Magnesium (Mg) supplementation was shown to improve metabolic syndrome (MetS) parameters in hypomagnesemic patients. The current study evaluated the role of Mg in normomagnesemic individuals with MetS. Patients were randomly assigned to 400 mg Mg as Mg citrate or placebo daily for 12 weeks. Blood pressure (BP), HbA1c, plasma concentrations of glucose, Mg and Ca, blood-ionized Mg, serum concentrations of cholesterol, triglycerides, vitamin D, creatinine, interleukin-6, and C-reactive protein were measured at baseline and after 12 weeks. Data were obtained from n = 13 in the Mg supplemented and n = 11 in the placebo group. Mg supplementation led to a significant increase in plasma Mg concentration (0.78 ± 0.07 mmol/L to 0.83 ± 0.07 mmol/L) and a decrease in systolic and diastolic BP (baseline: 145 ± 10/85 ± 3 mmHg; 12 weeks: 121 ± 5/79 ± 3 mmHg). HbA1c decreased significantly in the Mg group (6.43 ± 0.64% to 6.15 ± 0.55%), and the difference in change between placebo and Mg group was significant. Serum vitamin D levels significantly increased only in the Mg group. In normomagnesemic individuals with MetS, oral Mg citrate supplementation reduced HbA1c and BP.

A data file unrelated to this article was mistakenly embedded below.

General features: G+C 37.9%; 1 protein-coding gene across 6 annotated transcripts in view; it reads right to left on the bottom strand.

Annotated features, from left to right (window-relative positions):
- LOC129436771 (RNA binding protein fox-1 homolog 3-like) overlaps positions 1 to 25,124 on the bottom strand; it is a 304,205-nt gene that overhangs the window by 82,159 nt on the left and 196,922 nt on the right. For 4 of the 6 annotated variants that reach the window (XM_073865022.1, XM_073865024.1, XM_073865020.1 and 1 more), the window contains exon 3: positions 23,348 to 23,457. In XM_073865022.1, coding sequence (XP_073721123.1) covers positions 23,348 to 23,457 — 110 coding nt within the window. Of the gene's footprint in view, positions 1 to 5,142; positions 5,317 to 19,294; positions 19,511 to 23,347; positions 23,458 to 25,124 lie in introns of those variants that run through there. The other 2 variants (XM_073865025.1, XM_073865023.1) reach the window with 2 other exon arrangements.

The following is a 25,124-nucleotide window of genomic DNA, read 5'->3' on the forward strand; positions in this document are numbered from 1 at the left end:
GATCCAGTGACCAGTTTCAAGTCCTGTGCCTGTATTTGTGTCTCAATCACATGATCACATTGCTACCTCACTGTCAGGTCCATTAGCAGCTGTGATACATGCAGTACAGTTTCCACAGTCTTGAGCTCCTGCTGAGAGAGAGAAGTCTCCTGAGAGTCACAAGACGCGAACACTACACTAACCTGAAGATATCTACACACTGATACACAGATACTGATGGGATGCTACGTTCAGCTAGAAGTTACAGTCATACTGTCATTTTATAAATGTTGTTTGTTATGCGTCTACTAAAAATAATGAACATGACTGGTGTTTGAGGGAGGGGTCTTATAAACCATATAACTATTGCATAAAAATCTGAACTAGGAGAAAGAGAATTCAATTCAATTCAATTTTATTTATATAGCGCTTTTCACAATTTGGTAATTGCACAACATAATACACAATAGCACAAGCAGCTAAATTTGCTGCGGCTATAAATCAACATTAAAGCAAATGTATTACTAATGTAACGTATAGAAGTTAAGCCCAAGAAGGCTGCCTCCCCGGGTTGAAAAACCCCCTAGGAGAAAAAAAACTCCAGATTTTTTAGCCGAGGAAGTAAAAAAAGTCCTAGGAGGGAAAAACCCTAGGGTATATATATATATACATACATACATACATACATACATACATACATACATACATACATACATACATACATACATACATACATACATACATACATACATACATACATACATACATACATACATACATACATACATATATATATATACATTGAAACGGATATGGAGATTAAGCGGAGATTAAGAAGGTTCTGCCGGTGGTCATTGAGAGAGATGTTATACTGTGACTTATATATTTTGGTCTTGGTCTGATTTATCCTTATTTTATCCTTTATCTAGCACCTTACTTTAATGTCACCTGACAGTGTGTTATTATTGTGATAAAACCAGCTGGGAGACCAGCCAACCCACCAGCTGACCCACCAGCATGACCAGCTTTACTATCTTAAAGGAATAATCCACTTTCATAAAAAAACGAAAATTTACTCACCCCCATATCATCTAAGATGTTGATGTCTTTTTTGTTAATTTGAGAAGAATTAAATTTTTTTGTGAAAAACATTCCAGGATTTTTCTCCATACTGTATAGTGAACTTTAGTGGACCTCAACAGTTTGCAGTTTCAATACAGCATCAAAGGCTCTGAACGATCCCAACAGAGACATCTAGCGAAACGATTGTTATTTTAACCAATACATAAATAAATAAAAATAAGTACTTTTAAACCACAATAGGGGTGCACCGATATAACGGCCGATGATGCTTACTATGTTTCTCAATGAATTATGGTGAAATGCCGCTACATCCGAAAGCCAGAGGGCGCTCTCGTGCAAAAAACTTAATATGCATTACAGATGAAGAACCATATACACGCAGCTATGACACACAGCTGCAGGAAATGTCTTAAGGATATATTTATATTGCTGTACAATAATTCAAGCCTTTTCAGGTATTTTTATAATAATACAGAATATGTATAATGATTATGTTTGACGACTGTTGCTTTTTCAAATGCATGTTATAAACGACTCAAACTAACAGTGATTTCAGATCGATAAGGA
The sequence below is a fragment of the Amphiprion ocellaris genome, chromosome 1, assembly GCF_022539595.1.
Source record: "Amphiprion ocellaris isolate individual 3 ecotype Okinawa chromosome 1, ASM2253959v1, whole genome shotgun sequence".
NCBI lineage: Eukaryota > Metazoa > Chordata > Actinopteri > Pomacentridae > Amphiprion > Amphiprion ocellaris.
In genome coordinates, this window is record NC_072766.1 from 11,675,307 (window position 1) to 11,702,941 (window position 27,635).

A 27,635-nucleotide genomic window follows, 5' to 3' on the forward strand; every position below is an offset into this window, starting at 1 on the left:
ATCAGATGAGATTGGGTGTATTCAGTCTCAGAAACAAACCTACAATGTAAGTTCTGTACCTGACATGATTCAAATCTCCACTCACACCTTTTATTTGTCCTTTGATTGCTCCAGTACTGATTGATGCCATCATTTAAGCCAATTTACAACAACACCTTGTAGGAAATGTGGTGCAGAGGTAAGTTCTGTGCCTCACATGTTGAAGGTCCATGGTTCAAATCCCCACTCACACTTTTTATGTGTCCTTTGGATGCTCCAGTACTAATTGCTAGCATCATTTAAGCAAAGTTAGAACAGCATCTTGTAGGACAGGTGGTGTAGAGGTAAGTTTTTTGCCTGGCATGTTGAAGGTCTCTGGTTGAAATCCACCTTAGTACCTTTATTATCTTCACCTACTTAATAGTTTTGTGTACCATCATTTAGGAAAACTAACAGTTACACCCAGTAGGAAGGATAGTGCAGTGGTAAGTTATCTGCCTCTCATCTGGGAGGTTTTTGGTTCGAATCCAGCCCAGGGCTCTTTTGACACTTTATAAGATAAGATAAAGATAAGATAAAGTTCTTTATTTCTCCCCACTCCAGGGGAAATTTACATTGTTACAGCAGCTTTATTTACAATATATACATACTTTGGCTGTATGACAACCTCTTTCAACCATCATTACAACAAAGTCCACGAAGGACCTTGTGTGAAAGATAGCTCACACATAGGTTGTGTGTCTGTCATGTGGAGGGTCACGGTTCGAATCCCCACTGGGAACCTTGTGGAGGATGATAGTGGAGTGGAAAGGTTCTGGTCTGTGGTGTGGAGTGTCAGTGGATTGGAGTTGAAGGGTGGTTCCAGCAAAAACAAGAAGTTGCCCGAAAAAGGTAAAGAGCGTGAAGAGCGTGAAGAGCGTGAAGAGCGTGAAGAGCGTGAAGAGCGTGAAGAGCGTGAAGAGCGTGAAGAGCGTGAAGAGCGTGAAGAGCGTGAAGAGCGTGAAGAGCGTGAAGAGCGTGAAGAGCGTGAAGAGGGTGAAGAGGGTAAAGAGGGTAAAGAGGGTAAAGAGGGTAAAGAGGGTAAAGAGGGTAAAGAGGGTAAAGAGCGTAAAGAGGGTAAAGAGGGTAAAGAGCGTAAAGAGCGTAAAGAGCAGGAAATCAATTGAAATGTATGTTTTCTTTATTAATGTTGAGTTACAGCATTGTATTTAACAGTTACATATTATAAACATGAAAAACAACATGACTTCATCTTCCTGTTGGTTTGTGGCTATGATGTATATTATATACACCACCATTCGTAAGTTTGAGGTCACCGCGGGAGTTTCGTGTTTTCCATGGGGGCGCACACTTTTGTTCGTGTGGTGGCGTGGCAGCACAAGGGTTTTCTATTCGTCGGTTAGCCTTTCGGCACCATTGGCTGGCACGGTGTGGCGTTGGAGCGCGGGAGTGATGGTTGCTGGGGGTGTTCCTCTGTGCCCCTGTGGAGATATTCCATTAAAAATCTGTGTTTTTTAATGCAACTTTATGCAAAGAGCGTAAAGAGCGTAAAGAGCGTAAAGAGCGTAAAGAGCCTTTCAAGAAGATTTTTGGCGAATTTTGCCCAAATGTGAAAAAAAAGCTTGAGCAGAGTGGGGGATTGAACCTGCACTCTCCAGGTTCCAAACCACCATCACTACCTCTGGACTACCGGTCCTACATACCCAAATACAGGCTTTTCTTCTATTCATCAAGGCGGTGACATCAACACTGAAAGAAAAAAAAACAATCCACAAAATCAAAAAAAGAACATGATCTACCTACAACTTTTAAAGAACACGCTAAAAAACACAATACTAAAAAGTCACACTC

Keywords: blood pressure; glycemic control; magnesium citrate; metabolic syndrome; oral supplementation.